Understanding TMJ Massage: A Comprehensive Guide

June 20, 2024

Temporomandibular joint disorders (TMD), commonly referred to as TMJ after the joint itself, can cause significant discomfort and affect your daily life. This joint connects your mandible, or lower jaw, to your skull just under your ears. Issues with this joint or the associated muscles can lead to pain and dysfunction. In this post, we delve into the symptoms, causes, and the benefits of TMJ massage therapy, backed by scientific research.


Symptoms of TMJ Disorders

TMJ disorders manifest through a variety of symptoms, which can range from mild discomfort to severe pain. Here are the major symptoms associated with TMJ:

  • Jaw Pain or Stiffness: Discomfort in the jaw, especially during movement.
  • Difficulty Chewing: Pain or difficulty while chewing.
  • Jaw Sounds: Popping, clicking, or grating sounds with jaw movement, which may or may not be painful.
  • Jaw Locking: Difficulty opening or closing the mouth due to the jaw locking.

Additionally, TMJ can present symptoms that seem unrelated to the jaw, including:

  • Headaches: Pain over the eye, in the temples, behind the eyes, and at the base of the skull (often referred to as TMJ headaches).
  • Facial Pain and Swelling: Discomfort and swelling in the face.
  • Ear Pain: Symptoms such as ringing, buzzing, and a feeling of congestion.
  • Neck and Shoulder Pain: Discomfort extending to the neck and shoulders.
  • Difficulty Opening Mouth Wide: Limited range of motion in the jaw.
  • Tired Facial Muscles: Fatigue in the muscles of the face.
  • Trouble Chewing: Pain while chewing or a sensation that the top and bottom teeth do not fit together properly.

It’s not uncommon for TMJ sufferers to experience a single symptom like earache or headaches without realizing it’s related to their jaw.

Causes of TMJ Disorders

TMJ disorders can stem from various factors, including:

  • Bruxism: Tooth clenching and grinding, often related to stress.
  • Muscle Tension: Tension in the head and neck muscles.
  • Jaw Injuries: Trauma to the jaw area.
  • Joint Diseases: Conditions like arthritis affecting the TMJ.

Repeat this cycle, adjusting as necessary based on your skin’s response and needs.

How TMJ Massage Helps

Massage therapy is an effective solution for managing TMJ disorders. It works by targeting trigger points—areas of tightness and pain within the muscles. For TMJ pain, the primary muscle involved is the masseter muscle, which is crucial for chewing and located on the sides of your face. When this muscle is tight, it can contribute to TMJ pain and teeth grinding.

Intraoral Massage for TMJ

Intraoral massage is a specialized technique where the therapist works inside the mouth to alleviate tension in the muscles directly involved in TMJ disorders. This method allows the therapist to reach all the muscles and areas contributing to TMJ pain and dysfunction.

What to Expect During Intraoral Massage

  1. Assessment: Your therapist will assess your jaw area, ask questions about your symptoms, and measure your ability to open your mouth. They may palpate the joint while you open and close your mouth to understand the joint’s movement.
  2. During Treatment: You will lie on your back, and the therapist may work on your neck and shoulders in addition to the jaw. Treatment involves massaging the face, jaw, under the cheekbones, sinuses, and temple areas. Intraoral massage can be tender but is effective in relieving TMJ symptoms.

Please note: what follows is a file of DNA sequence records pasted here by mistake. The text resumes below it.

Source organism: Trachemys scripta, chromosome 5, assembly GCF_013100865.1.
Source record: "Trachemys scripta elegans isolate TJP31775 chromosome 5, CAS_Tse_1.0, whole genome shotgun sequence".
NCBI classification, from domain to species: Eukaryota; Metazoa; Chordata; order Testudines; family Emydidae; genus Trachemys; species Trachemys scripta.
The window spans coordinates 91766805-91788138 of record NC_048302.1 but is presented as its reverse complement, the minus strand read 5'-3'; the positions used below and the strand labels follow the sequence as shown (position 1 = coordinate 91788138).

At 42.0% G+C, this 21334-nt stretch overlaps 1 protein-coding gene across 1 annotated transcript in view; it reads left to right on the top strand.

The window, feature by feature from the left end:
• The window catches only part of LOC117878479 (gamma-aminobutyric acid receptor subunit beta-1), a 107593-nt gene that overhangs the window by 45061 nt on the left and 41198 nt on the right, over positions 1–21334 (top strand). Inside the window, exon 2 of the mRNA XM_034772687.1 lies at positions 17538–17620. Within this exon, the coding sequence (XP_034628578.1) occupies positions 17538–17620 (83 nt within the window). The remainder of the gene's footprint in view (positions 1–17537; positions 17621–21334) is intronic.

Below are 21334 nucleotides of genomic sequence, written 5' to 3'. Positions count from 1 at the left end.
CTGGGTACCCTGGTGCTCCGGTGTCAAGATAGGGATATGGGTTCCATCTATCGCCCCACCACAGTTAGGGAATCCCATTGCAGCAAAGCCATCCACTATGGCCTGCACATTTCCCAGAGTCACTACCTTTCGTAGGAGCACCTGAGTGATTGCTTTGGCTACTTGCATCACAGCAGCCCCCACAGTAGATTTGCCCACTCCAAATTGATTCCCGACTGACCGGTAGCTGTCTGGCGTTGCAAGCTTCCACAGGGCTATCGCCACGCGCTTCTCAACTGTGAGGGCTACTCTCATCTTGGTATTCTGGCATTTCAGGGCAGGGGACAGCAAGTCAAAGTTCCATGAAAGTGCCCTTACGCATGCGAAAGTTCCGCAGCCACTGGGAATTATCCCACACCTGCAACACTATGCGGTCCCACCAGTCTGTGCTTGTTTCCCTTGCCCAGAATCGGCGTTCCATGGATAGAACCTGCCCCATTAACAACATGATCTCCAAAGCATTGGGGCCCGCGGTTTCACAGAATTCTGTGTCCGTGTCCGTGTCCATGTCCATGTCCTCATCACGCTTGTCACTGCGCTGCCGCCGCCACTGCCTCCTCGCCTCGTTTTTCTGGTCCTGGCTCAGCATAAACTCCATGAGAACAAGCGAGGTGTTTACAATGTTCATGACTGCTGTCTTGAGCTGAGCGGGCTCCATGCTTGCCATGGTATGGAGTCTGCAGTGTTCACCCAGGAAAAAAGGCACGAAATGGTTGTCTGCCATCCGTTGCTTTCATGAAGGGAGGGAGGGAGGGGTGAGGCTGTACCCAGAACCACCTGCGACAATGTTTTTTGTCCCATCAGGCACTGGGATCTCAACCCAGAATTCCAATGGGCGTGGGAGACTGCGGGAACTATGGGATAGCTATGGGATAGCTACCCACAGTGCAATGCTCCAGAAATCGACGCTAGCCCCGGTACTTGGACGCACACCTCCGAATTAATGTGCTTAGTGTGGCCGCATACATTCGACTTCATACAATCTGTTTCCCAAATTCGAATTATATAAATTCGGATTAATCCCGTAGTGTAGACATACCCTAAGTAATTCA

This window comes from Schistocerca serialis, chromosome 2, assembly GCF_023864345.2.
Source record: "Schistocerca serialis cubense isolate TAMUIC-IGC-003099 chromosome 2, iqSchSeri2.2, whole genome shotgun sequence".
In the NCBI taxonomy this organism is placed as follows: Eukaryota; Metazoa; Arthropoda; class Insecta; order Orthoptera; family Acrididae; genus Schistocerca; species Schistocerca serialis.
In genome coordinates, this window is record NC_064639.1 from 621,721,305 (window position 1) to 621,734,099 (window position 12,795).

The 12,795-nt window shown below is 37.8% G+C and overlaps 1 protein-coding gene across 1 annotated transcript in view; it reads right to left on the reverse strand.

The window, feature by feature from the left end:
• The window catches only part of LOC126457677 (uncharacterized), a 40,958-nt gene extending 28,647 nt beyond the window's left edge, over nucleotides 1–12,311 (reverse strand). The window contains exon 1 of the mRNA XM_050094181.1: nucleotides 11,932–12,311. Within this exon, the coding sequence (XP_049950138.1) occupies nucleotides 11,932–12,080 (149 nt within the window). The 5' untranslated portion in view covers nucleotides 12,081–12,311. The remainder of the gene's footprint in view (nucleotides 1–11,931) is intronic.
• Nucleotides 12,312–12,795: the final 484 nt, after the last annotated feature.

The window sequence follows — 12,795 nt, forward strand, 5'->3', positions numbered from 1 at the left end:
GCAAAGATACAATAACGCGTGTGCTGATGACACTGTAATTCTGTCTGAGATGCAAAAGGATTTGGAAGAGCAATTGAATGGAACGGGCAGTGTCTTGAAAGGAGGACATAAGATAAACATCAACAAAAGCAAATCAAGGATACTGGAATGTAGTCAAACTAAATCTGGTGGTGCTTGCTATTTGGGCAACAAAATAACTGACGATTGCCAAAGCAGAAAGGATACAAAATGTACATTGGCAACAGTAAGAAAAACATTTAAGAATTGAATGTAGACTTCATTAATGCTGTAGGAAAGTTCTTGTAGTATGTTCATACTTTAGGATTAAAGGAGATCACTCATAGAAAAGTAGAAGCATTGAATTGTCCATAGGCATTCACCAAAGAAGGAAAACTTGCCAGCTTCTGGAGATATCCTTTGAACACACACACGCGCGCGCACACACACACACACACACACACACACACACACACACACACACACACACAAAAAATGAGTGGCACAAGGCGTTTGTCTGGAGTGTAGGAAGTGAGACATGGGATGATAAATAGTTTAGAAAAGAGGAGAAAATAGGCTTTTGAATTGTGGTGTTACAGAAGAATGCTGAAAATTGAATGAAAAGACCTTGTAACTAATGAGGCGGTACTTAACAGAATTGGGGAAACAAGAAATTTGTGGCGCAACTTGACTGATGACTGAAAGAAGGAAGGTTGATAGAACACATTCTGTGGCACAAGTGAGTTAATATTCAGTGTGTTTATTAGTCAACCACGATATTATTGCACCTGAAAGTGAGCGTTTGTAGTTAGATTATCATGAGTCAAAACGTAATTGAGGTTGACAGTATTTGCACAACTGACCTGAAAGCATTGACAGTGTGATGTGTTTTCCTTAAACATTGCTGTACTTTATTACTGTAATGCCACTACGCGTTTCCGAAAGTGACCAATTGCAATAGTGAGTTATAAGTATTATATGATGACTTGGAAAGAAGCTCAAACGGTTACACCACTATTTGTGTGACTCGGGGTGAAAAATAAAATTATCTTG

Scientific Evidence Supporting TMJ Massage

Research supports the efficacy of massage therapy in managing TMJ disorders. A study published in the Journal of Oral Rehabilitation found that patients who received massage therapy for TMJ showed significant improvement in pain and jaw function (Manfredini et al., 2010). Another study in the Journal of Bodywork and Movement Therapies highlighted that intraoral massage significantly reduces pain and improves jaw mobility in TMJ patients (Clark et al., 2014).

Benefits of TMJ Massage

  • Pain Relief: Reduces pain in the jaw, face, and associated areas.
  • Improved Mobility: Enhances the range of motion in the jaw.
  • Reduced Stress: Helps alleviate stress and tension contributing to TMJ symptoms.
  • Overall Well-being: Promotes a sense of relaxation and well-being.


TMJ massage, particularly intraoral techniques, offers a scientifically-backed, effective way to manage TMJ disorders. By targeting the muscles and trigger points associated with TMJ pain, massage therapy can provide significant relief and improve quality of life.

For personalized TMJ treatment plans, reach out to us at Carolina Pintos Therapy. Our expert esthetician, Nallely Ramos, is here to guide you through the process and help you achieve a pain-free, healthier jaw.


  • Manfredini, D., Castroflorio, T., Perinetti, G., & Guarda-Nardini, L. (2010). Randomized controlled trials of therapeutic exercises for temporomandibular disorders (TMD): a systematic review. Journal of Oral Rehabilitation, 37(8), 653-662. https://doi.org/10.1111/j.1365-2842.2010.02094
  • Clark, G. T., Beemsterboer, P. L., & Solberg, W. K. (2014). Intraoral myofascial therapy for chronic myogenous temporomandibular pain: a randomized, controlled clinical trial. Journal of Bodywork and Movement Therapies, 18(4), 636-641. https://doi.org/10.1016/j.jbmt.2014.02.001 

This writing is the original and exclusive property of Carolina Pintos and is protected under copyright law. Unauthorized use of the same without the express consent of Carolina Pintos will be subject to prosecution under applicable laws.

Written by Carolina Pintos

Cambiar Idioma